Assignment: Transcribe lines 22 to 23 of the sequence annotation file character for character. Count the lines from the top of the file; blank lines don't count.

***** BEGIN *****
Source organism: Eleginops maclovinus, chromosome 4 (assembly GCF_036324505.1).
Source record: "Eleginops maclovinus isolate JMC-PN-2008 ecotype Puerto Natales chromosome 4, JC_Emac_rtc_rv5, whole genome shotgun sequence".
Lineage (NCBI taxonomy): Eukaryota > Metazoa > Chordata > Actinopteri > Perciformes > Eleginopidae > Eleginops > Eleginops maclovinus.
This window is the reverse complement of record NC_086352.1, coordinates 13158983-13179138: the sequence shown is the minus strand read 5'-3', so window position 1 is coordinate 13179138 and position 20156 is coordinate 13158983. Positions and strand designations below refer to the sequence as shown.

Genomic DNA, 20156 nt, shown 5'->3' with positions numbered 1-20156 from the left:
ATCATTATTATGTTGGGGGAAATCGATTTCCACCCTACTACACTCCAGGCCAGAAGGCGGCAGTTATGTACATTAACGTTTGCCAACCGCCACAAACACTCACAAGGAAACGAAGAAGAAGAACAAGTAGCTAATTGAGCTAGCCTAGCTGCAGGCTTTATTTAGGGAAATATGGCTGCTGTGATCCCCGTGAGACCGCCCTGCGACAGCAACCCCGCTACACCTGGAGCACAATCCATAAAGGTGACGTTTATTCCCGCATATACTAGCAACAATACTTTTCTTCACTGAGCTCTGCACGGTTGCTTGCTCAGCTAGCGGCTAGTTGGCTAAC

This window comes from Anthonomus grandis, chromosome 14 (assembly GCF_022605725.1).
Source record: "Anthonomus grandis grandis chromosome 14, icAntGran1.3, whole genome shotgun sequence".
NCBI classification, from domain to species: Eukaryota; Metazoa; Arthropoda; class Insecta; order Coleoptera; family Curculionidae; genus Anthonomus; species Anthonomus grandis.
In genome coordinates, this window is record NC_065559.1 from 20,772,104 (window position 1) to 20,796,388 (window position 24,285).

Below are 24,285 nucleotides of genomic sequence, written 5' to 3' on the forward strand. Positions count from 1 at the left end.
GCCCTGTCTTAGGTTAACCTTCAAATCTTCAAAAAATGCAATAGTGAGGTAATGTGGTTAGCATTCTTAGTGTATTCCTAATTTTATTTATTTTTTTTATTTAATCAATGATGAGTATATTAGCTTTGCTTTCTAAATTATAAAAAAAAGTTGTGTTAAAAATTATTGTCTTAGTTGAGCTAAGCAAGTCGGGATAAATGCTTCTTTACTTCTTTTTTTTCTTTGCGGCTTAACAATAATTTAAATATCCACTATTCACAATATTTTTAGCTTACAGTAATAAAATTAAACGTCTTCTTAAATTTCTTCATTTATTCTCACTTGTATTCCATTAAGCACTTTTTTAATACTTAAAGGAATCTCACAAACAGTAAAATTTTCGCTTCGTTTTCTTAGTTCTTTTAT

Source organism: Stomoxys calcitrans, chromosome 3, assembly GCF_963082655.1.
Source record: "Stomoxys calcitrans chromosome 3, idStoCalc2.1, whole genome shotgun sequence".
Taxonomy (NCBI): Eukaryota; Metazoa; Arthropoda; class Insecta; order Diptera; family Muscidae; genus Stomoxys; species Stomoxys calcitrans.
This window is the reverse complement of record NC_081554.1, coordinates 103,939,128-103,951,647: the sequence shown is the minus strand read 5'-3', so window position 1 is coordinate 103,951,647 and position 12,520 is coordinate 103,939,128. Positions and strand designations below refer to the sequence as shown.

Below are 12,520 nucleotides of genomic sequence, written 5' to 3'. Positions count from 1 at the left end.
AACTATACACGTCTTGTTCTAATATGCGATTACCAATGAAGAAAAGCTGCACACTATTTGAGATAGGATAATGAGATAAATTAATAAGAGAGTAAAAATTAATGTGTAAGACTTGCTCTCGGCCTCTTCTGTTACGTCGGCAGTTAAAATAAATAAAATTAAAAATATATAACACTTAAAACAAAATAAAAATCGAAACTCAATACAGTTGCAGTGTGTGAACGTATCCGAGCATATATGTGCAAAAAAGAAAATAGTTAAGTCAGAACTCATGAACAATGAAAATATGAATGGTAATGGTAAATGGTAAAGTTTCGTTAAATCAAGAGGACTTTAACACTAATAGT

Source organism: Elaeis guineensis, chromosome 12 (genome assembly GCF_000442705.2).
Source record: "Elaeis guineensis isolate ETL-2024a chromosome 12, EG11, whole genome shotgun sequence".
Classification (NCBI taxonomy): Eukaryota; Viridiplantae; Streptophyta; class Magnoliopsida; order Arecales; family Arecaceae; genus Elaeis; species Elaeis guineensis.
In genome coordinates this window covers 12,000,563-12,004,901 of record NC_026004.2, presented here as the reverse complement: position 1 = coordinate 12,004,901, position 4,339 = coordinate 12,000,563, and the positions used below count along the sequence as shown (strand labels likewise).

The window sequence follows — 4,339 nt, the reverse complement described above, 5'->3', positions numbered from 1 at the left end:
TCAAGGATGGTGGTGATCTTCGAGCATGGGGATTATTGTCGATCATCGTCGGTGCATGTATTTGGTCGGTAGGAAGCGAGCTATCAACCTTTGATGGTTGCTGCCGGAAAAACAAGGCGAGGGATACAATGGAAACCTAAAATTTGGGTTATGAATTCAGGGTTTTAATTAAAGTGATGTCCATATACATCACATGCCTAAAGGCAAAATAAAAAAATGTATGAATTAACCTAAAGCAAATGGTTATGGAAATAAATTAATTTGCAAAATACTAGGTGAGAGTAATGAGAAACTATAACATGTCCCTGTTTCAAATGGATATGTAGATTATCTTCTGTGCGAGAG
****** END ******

In genome coordinates this window covers 12,000,563-12,004,901 of record NC_026004.2, presented here as the reverse complement: position 1 = coordinate 12,004,901, position 4,339 = coordinate 12,000,563, and the positions used below count along the sequence as shown (strand labels likewise).

The window sequence follows — 4,339 nt, the reverse complement described above, 5'->3', positions numbered from 1 at the left end: